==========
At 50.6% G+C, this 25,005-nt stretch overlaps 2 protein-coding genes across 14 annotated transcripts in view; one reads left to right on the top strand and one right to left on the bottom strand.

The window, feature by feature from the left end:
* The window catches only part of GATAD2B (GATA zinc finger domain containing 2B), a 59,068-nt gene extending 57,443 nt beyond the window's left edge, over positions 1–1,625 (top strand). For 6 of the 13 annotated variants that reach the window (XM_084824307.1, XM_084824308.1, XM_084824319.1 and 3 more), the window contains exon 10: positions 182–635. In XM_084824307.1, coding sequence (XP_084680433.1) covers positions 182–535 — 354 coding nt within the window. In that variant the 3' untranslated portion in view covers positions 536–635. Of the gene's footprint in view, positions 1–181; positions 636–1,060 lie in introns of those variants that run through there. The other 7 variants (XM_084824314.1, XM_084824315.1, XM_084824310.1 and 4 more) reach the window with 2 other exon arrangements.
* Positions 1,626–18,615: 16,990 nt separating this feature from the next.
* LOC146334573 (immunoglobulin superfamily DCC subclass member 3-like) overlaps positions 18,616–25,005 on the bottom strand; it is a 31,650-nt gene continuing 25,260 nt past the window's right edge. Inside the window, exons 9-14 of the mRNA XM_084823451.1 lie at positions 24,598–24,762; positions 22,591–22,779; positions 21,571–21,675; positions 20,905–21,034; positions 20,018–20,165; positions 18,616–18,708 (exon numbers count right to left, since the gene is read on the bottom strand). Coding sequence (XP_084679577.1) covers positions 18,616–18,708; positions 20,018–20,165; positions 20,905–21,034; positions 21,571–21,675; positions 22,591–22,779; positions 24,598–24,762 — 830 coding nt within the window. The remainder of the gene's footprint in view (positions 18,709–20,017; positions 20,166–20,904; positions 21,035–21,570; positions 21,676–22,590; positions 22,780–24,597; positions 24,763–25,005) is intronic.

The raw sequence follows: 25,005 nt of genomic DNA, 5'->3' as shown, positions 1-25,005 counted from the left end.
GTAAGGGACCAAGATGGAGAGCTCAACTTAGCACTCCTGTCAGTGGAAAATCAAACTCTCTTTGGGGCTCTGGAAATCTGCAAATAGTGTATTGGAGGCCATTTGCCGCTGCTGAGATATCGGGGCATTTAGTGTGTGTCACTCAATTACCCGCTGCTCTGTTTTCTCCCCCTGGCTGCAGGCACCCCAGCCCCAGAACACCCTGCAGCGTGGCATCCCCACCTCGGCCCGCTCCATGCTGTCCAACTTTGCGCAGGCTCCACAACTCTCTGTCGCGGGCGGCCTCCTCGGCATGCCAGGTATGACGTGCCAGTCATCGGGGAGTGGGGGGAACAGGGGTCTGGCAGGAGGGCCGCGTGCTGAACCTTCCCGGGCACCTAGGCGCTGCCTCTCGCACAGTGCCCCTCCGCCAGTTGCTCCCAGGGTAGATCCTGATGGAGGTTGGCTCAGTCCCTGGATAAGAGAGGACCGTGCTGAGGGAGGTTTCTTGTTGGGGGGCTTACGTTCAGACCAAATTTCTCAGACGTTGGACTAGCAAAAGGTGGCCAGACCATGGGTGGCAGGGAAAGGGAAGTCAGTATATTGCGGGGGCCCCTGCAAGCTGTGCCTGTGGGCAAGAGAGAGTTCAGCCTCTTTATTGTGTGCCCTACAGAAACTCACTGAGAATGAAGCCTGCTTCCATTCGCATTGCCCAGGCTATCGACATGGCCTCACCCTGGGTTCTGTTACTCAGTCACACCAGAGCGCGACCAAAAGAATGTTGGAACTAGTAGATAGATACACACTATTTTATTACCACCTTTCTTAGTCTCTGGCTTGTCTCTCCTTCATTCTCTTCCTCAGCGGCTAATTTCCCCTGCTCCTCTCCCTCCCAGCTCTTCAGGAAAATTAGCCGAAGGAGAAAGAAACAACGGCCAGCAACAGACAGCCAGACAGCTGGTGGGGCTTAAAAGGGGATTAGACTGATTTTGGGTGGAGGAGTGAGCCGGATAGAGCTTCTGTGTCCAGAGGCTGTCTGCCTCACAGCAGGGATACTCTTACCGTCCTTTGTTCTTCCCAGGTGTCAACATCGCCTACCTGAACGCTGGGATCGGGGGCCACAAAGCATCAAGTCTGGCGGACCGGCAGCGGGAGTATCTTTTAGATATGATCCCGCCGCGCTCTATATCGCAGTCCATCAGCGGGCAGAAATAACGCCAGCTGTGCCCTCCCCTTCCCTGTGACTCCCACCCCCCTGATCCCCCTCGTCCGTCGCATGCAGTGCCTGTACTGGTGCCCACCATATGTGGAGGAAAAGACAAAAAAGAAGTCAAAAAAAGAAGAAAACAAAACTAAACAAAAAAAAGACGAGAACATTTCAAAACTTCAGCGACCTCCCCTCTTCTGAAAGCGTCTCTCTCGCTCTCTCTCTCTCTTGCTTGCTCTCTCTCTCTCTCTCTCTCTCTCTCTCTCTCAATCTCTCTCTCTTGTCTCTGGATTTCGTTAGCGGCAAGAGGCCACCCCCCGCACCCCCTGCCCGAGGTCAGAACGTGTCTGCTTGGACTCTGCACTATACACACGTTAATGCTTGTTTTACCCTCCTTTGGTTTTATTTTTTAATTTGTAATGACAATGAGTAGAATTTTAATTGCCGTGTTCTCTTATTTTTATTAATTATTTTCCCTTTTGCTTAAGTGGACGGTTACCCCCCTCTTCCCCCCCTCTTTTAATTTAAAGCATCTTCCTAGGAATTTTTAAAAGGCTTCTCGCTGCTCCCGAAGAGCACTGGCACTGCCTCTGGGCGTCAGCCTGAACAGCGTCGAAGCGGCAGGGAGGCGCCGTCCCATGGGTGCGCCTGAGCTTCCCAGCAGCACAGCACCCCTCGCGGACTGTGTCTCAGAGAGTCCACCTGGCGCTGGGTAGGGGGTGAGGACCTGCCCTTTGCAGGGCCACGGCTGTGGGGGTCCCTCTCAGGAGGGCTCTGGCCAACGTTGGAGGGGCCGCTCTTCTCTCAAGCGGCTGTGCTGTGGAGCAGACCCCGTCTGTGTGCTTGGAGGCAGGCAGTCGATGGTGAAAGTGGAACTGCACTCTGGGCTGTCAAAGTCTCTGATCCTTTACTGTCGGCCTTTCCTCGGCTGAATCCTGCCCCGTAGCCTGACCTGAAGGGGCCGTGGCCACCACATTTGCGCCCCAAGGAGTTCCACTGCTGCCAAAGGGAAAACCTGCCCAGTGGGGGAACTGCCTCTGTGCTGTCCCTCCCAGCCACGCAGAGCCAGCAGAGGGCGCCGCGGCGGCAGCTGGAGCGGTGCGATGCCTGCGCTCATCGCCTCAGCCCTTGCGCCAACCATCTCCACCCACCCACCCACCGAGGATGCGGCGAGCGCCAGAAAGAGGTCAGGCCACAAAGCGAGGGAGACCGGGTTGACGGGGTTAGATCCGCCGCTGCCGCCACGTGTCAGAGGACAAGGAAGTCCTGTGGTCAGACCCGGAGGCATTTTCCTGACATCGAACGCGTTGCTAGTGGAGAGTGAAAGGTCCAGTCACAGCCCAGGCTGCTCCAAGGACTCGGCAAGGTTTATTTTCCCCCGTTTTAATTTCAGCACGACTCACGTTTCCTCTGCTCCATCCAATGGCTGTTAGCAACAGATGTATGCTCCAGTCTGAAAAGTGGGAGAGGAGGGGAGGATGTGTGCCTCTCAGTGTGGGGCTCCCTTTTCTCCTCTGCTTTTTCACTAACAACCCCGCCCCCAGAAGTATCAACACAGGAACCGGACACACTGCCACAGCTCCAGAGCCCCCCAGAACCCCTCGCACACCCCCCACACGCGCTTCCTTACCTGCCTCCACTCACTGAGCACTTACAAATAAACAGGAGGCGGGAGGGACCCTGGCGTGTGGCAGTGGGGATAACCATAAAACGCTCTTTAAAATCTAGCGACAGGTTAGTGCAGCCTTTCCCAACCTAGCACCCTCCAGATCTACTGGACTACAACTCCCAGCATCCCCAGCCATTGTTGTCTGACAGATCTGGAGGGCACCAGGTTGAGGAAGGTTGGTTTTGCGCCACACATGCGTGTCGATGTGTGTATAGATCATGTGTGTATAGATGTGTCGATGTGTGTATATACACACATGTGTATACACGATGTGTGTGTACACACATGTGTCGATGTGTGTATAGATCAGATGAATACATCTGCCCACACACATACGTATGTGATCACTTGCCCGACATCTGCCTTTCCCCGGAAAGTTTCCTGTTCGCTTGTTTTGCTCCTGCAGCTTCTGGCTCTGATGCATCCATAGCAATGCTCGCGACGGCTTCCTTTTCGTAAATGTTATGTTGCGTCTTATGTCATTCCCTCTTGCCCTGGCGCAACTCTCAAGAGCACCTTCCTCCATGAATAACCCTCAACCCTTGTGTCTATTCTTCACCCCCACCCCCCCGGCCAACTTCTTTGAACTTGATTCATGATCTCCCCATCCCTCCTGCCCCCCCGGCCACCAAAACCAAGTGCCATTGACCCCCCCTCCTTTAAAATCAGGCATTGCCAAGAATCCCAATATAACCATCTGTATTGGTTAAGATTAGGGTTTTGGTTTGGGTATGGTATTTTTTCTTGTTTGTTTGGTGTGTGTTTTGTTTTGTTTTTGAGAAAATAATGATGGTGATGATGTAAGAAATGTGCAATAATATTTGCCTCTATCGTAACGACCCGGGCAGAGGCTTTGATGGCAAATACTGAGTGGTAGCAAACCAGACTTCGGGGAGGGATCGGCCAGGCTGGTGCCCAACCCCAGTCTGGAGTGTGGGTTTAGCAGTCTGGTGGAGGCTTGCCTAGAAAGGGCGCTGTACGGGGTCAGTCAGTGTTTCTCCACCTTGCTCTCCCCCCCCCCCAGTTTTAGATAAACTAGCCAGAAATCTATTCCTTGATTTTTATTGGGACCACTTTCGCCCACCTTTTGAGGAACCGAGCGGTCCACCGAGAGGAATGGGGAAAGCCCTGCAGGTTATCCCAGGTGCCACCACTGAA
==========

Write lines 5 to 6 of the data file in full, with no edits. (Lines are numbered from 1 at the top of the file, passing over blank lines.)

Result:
* LOC146334573 (immunoglobulin superfamily DCC subclass member 3-like) overlaps positions 18,616–25,005 on the bottom strand; it is a 31,650-nt gene continuing 25,260 nt past the window's right edge. Inside the window, exons 9-14 of the mRNA XM_084823451.1 lie at positions 24,598–24,762; positions 22,591–22,779; positions 21,571–21,675; positions 20,905–21,034; positions 20,018–20,165; positions 18,616–18,708 (exon numbers count right to left, since the gene is read on the bottom strand). Coding sequence (XP_084679577.1) covers positions 18,616–18,708; positions 20,018–20,165; positions 20,905–21,034; positions 21,571–21,675; positions 22,591–22,779; positions 24,598–24,762 — 830 coding nt within the window. The remainder of the gene's footprint in view (positions 18,709–20,017; positions 20,166–20,904; positions 21,035–21,570; positions 21,676–22,590; positions 22,780–24,597; positions 24,763–25,005) is intronic.

The raw sequence follows: 25,005 nt of genomic DNA, 5'->3' as shown, positions 1-25,005 counted from the left end.